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Should we trust the Ottawa Senators to understand what makes a player good at defence?

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We explore historical data, outline reasons for pessimism, and outline reasons for optimism

Detroit Red Wings v Columbus Blue Jackets Photo by Ben Jackson/NHLI via Getty Images

The idea for this article sprung into my mind after seeing this data visualization from the invaluable Corey Sznajder, data tracker-extraordinaire, plotting historical goals for and goals against on a per-game basis from 2000 to 2009:

These are the Ottawa Senators that I fondly remember falling in love with.

It is still wild to me that despite posting historic marks in 00/01, 02/03, 03/04, 05/06, and 06/07, the team only made it into just one Stanley Cup Final. I also didn’t realize until viewing this chart that the decline of this generation was so quick. The team went from elite in 06/07, to all-offence, shoddy-defence in 07/08, to middling in both by 08/09.

Bless his heart, Corey has gone ahead and plotted this data for 1970 to 2021. Here’s the last decade for your Ottawa Senators:

Corey Sznjader on Tableau

It’s been a drastic change.

  • The 2012-13 Senators played 48 games in a lockout-shortened season — losing Erik Karlsson 17 games in — and battened down the hatches like Darryl Sutter’s LA Kings.
  • The 2016-17 Senators had a magical run, with players buying into Guy Boucher’s system for a year before imploding under the same system the following season.
  • The 2014-15 year is the only year that makes me pause, but even that featured a historic run with Andrew Hammond, Mark Stone, and Mike Hoffman leading the Senators down an improbable run at the end of the year to get into the playoffs.
  • Otherwise, this organization has been a mess on the ice like it has off it, with the period of 17/18 to 20/21 ranking among the worst single-season performances in the league.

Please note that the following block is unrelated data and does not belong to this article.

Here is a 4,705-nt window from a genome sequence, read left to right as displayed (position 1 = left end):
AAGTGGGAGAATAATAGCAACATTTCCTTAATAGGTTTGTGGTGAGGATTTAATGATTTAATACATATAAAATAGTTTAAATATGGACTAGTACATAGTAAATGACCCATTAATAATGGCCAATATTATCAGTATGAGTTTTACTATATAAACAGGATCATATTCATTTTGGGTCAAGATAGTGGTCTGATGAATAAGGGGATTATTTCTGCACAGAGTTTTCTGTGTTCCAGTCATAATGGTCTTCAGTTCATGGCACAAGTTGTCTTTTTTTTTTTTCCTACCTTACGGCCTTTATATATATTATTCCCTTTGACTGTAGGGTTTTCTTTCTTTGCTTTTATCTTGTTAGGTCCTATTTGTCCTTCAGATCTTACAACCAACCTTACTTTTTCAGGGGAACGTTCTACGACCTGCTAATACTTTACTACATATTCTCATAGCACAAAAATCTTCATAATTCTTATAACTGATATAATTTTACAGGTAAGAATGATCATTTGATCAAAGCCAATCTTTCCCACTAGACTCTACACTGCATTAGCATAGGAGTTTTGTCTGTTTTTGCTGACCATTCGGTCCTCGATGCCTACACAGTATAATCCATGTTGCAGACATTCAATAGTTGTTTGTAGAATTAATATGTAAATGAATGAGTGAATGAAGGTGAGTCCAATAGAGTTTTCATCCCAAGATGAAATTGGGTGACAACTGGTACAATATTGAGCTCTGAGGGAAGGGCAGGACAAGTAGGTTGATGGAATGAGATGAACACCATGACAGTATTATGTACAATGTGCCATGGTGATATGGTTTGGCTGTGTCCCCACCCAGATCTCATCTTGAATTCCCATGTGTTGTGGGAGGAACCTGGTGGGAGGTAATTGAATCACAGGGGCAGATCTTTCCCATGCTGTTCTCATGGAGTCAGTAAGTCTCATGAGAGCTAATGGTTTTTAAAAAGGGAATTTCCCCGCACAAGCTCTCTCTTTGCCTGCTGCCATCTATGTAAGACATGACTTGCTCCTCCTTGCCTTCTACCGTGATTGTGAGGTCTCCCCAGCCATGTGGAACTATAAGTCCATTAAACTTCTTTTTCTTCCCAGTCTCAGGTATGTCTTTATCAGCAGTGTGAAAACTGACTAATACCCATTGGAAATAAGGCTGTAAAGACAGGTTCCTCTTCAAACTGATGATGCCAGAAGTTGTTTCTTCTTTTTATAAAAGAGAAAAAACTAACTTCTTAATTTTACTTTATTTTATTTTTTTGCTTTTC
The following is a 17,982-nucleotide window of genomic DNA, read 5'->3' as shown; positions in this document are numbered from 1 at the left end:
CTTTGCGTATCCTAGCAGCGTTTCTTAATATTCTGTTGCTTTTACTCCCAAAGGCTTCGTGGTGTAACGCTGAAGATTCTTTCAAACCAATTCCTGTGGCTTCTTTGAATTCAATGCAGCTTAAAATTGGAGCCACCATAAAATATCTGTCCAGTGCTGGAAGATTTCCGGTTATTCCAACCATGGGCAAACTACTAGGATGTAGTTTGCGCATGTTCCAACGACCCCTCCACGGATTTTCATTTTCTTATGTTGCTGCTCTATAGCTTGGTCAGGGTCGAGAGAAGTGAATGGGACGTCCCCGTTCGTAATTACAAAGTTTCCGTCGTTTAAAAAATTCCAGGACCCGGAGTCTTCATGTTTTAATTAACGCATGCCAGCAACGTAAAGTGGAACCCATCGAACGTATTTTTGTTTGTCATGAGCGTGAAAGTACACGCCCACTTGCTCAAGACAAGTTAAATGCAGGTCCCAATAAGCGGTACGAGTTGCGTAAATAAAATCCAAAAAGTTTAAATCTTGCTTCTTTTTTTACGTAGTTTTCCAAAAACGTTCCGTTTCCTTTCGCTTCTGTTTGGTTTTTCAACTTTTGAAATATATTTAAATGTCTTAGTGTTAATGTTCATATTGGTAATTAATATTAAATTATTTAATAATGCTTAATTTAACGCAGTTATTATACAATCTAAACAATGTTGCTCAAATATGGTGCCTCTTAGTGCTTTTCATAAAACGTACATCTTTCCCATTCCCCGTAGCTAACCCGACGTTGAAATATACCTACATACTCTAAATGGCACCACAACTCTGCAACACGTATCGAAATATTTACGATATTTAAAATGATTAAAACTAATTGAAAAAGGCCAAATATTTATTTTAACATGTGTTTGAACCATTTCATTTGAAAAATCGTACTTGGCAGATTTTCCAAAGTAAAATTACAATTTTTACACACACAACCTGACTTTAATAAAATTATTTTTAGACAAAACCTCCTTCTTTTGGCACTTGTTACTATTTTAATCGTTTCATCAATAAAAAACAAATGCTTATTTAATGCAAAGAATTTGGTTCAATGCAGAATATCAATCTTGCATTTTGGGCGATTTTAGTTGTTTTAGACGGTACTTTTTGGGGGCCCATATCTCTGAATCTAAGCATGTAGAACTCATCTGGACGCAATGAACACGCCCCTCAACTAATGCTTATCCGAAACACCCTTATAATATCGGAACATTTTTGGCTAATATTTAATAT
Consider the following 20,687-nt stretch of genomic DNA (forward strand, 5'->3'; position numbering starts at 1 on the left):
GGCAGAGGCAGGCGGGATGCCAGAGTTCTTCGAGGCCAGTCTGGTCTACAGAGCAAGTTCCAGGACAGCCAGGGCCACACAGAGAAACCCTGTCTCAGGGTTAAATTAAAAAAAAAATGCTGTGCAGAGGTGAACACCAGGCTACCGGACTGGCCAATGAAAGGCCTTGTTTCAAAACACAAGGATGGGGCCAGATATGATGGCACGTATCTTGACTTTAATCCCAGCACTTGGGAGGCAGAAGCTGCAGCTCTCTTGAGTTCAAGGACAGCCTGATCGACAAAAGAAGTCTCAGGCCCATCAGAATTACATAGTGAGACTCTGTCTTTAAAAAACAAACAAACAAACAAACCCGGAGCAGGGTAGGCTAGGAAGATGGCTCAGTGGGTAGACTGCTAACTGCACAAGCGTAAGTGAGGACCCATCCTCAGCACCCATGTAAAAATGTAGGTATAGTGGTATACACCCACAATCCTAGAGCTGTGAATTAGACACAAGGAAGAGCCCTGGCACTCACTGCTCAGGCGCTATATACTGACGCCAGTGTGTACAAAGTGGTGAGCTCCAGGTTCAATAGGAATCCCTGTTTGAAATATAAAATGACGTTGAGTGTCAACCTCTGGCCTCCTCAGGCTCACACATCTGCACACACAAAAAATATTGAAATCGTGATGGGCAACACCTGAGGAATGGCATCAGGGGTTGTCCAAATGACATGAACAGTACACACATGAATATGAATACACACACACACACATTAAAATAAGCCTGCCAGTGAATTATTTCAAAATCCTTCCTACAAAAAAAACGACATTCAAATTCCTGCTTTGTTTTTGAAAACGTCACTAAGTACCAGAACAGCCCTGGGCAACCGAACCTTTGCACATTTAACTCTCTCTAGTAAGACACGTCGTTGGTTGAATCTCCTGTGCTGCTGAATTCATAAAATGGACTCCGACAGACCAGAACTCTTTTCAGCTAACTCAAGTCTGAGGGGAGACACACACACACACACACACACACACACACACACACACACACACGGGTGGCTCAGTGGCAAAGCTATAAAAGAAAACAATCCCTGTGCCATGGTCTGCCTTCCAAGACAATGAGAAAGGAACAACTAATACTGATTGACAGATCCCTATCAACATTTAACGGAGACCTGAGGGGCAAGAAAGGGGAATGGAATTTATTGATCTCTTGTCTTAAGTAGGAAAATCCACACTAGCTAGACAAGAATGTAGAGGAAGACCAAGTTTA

Another noteworthy event happened right as the team started to decline in 2007: Pierre Dorion, the current General Manager of the Senators, was hired to be the team’s Director of Amateur Scouting. While I don’t think you can necessarily fault him for the NHL team’s on-ice performance until he became assistant general manager midway through the 2013-14 season, we’ve seen over the past few seasons that the players your scouts identify have a big role in forming the identity of your squad. What stands out to me the most about this second set of data, covering 2010 to 2021, is that I don’t think Pierre Dorion has overseen a Sens team that was “good” at defence.


Now, plotting goals might as well be plotting team shooting and save percentages — statistics that naturally fluctuate and can mask true talent. Let’s use some modern day measurements of “defence” — shot attempts against (CA/60) and expected goals against (xGA/60) — while noting that these still have the caveat of splitting the game into a binary of “offence” and “defence” when all of these metrics intersect as we try to determine if any team is “good”. Evolving-Hockey has data stretching back to 07/08 season; here is how the Senators fare in both metrics, with league-wide ranks indicated using brackets for each season:

Data via Evolving-Hockey

I recall the Senators being ‘meh’ when I compare them to the team in my childhood memories, and it’s reflected in the data:

  • In terms of shot attempts against (CA/60), the Senators rank in the top-half of the league in prevention for six of the 14 seasons — consecutively from 07/08 to 12/13 — and only in the top-10 once, the Clouston-led 09/10 team that lost to a Pittsburgh Penguins team in their prime during the playoffs.
  • In terms of expected goals against (xGA/60), the Senators only rank in the top-half of the league in prevention for five of the 14 seasons, again, only ranking in the top-10 during the 09/10 year.
  • It’s interesting to compare these data to to earlier plots showing raw goals for and goals against. I now hold the defensive acumen of the 09/10 squad in much higher regard even though they didn’t stand out when you looked at goals. It’s also fascinating to analyze the 16/17 squad that bled shot attempts but protected the front of the net, only to have expected goals against go from a respectable 13th to a bottom-feeder 25th the next season.

The 09/10 season stands out to me for one other reason. Last year, I used the Weekly Question to explore when last the Sens’ had four NHL-quality top-four defencemen? Using Evolving-Hockey’s Wins Above Replacement model to classify if a player was above-average relative to their peers — in this case, a season WAR greater than 1 — I found the following (emphasis in bold):